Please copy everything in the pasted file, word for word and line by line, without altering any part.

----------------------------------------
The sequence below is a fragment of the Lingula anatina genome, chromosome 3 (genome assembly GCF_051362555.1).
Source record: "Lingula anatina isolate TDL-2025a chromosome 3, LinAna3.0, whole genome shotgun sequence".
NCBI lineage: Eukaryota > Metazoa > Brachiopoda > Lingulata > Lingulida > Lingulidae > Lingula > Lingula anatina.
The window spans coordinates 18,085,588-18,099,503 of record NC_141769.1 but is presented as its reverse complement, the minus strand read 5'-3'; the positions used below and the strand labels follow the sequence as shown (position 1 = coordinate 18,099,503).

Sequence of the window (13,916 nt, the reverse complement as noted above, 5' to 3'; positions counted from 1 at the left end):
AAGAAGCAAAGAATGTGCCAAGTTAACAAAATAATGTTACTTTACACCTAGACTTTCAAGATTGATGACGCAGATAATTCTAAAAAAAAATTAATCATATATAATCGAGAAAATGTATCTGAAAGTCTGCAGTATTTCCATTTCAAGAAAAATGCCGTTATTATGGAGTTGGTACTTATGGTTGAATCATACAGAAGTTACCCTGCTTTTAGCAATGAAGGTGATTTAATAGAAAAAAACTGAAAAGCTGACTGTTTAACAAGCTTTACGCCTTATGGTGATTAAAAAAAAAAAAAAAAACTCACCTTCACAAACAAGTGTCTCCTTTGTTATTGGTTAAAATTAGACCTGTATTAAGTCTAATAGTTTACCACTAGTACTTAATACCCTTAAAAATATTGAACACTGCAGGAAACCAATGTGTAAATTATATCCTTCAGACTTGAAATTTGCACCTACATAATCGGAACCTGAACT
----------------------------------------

The sequence below is a fragment of the Lingula anatina genome, chromosome 3 (genome assembly GCF_051362555.1).
Source record: "Lingula anatina isolate TDL-2025a chromosome 3, LinAna3.0, whole genome shotgun sequence".
NCBI lineage: Eukaryota > Metazoa > Brachiopoda > Lingulata > Lingulida > Lingulidae > Lingula > Lingula anatina.
The window spans coordinates 18,085,588-18,099,503 of record NC_141769.1 but is presented as its reverse complement, the minus strand read 5'-3'; the positions used below and the strand labels follow the sequence as shown (position 1 = coordinate 18,099,503).

Sequence of the window (13,916 nt, the reverse complement as noted above, 5' to 3'; positions counted from 1 at the left end):
AAGAAGCAAAGAATGTGCCAAGTTAACAAAATAATGTTACTTTACACCTAGACTTTCAAGATTGATGACGCAGATAATTCTAAAAAAAAATTAATCATATATAATCGAGAAAATGTATCTGAAAGTCTGCAGTATTTCCATTTCAAGAAAAATGCCGTTATTATGGAGTTGGTACTTATGGTTGAATCATACAGAAGTTACCCTGCTTTTAGCAATGAAGGTGATTTAATAGAAAAAAACTGAAAAGCTGACTGTTTAACAAGCTTTACGCCTTATGGTGATTAAAAAAAAAAAAAAAAACTCACCTTCACAAACAAGTGTCTCCTTTGTTATTGGTTAAAATTAGACCTGTATTAAGTCTAATAGTTTACCACTAGTACTTAATACCCTTAAAAATATTGAACACTGCAGGAAACCAATGTGTAAATTATATCCTTCAGACTTGAAATTTGCACCTACATAATCGGAACCTGAACT